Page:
In Siracusa

Long ago and far away. 2018, in the back streets of Ortigia. Before Brexit and before Covid, when holidays were not so unusual. I’m looking back at old photos as a kind of vicarious vacation, an escape from our day to day to yesterday. We’d been here for a couple of weeks, exploring the island and the countryside round about. On this day we walked from Ortigia back into mainland Siracusa to discover the Latomia dei Cappuccini and the Catacombs of San Giovanni.

This ancient labyrinth is a work in progress.

Crossing Ponte Umbertino with a view of the Palazzo delle Poste. Ortigia is on the right and Siracusa on the left. We were going to walk the left bank of Porto Piccolo and along the Riviera Dionisio coast road to Latomia.

Then over the road and through the gates of Latomia dei Cappuccini, where we descended into a subterranean green world, birthplace of Ortigia.

It was here that stone was first quarried to build the ancient city.

The Latomia dei Cappuccini is the largest (23000 square metres), deepest (30-40 metres) and oldest in Siracusa (VI century BC). Its name comes from the Greek word ‘Latomíai’ which is composed of two parts: ‘lithos’ meaning stone and ‘temno’ meaning cut. The name is also related to the original function of this place as a quarry, where the Greeks cut blocks for buildings. Several writers wrote about the ancient origin of the Latomia like the Greek philosopher Xenophanes of Colophon and the Greek history writer Thucydides. In the 6th century Xenophanes studied and wrote about the fossilized fish in the rocks; one century later Thucydides depicts it as a deep and terrifying prison where over 7000 Athenians were imprisoned after the Peloponnesian War in 413 BC. This place has changed function at various times: first a quarry, then a prison, then a Christian cemetery and finally became a wonderful garden.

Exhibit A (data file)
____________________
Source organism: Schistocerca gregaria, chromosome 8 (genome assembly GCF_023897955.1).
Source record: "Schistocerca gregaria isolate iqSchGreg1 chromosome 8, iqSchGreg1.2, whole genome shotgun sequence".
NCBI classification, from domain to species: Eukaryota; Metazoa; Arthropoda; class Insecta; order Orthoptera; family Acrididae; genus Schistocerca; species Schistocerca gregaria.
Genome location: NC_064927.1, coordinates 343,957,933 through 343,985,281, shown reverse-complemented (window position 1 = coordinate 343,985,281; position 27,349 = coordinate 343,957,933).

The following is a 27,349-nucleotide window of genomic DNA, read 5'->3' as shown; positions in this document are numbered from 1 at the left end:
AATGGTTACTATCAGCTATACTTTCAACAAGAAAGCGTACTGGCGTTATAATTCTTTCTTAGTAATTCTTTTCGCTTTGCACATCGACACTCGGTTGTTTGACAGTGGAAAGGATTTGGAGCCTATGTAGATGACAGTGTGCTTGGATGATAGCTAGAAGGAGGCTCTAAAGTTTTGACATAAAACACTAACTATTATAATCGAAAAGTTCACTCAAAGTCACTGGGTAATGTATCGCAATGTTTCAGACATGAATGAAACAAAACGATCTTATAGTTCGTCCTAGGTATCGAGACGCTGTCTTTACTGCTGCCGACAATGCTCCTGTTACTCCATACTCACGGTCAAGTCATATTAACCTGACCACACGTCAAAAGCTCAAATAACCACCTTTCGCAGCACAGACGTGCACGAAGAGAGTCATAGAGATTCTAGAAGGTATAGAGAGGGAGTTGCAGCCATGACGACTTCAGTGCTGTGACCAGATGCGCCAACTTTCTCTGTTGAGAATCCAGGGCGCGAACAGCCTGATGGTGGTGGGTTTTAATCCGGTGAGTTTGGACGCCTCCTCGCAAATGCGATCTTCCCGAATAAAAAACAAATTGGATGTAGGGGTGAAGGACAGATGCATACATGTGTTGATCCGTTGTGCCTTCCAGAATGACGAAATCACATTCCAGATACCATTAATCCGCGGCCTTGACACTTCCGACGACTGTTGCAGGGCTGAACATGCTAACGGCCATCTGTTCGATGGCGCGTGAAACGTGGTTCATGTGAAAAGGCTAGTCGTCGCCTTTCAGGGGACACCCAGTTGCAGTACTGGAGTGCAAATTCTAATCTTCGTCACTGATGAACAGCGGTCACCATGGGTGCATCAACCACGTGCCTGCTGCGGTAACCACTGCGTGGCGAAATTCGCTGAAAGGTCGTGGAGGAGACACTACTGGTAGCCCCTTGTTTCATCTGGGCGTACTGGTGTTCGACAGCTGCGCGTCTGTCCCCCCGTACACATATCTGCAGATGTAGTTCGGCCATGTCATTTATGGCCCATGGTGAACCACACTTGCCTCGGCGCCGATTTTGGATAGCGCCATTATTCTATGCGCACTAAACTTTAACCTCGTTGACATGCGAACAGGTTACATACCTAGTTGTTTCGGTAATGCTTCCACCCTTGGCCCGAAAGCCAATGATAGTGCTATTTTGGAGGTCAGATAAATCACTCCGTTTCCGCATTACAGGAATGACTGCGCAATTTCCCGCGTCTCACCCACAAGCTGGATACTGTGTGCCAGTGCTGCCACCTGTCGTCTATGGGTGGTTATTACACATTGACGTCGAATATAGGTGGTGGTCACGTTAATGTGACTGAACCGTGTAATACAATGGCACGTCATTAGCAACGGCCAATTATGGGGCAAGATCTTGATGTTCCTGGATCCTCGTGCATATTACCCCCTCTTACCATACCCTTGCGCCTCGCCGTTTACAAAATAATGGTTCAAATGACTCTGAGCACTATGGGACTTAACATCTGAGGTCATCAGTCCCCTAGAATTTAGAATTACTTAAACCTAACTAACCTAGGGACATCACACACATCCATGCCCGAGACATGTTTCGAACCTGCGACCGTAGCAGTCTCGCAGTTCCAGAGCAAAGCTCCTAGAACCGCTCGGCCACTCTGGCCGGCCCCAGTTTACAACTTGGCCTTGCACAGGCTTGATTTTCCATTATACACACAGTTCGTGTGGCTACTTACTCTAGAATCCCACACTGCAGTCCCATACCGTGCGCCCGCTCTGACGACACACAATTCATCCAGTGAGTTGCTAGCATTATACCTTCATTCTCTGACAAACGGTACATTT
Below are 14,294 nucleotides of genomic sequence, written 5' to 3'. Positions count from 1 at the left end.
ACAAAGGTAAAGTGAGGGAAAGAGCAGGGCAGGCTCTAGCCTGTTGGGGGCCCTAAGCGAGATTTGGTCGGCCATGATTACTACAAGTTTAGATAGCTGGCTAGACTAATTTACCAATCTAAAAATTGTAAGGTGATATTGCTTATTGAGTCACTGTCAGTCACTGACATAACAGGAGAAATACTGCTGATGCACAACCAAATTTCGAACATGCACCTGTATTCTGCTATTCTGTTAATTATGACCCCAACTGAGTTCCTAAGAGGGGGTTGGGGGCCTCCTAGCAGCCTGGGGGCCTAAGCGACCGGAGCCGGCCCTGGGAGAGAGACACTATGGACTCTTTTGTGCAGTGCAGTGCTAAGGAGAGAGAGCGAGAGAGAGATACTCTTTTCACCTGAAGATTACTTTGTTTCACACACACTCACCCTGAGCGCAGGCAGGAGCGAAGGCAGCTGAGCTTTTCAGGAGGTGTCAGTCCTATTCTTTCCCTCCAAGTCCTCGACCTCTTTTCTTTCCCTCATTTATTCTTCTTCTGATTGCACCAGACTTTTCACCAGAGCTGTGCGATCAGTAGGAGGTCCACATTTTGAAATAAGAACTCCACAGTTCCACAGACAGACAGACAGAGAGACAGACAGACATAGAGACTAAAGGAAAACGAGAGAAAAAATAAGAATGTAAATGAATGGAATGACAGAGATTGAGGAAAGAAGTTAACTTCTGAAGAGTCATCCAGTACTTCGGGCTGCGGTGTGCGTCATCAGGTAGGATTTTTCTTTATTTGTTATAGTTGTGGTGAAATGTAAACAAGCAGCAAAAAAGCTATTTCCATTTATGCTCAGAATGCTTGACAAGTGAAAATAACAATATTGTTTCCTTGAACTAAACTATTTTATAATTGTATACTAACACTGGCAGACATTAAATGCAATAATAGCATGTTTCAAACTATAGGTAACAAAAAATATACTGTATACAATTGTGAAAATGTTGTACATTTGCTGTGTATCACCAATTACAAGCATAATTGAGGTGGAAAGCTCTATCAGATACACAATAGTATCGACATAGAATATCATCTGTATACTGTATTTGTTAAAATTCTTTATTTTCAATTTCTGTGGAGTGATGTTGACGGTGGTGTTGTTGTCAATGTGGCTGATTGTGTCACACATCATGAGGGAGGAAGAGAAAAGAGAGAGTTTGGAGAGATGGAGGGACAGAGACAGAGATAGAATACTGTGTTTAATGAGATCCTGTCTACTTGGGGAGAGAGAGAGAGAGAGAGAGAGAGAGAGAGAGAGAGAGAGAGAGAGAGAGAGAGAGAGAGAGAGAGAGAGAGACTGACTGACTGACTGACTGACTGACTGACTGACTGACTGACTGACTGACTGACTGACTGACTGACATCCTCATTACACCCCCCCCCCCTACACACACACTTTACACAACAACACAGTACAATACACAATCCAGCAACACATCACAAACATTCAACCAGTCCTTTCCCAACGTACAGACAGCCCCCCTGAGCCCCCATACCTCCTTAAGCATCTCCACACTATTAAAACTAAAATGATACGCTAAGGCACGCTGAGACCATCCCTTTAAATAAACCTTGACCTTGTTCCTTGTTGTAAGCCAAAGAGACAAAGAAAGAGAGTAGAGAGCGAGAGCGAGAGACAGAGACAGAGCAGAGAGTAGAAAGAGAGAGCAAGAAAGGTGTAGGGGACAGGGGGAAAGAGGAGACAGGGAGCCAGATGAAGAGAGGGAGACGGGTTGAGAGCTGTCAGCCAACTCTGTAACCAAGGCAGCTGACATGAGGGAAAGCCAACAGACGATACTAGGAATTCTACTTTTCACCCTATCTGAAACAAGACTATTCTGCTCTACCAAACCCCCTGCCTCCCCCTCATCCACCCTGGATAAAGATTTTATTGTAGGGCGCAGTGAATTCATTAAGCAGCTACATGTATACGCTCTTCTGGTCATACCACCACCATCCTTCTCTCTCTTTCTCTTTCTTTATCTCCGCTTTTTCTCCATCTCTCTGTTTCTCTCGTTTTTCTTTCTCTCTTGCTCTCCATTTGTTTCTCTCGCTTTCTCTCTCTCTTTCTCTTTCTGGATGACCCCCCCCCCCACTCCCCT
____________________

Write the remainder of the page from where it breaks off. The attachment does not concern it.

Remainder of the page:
It was the result of many years of leaves falling and decomposing. Over the centuries, in fact, layers of humus covered the rocky floor, transforming the Latomia into a forest of secular plants and trees.

The Little Theatre

The Capuchin friars, who owned the Latomia from 1582 to 1866, turned the forest into a fruitful field. Walking around the quarry you can also see some Christian burial chambers with ‘Arcosolia Tombs’ (arched niches for sarcophagi) dating back to the 4th-6th century.

The Big Theatre

A sunken garden, ideal venue for a midsummer daydream.

An underground allotment, rich in vitamins and minerals.

A glorious morning, perfect for forest bathing.

Then a slip and a spin and I’m whizzing around like old Archimedes.

More womb than tomb, more quick bright trances, where fond fresh leaves and reaching branches catch the light in green and fruitful dappled dances.

Trees tied in a cat’s cradle square dance, French skipping a light fandango, switch and shift in the blink of an eye, they trip you up and you kiss the sky.

Pomegranate and feather

So then we left the Latomia and headed for San Giovanni, but not as the crow flies. We came by a roundabout route, avoiding the obvious streets. I guess we must have been lost. It was a good way to go. Off the beaten track.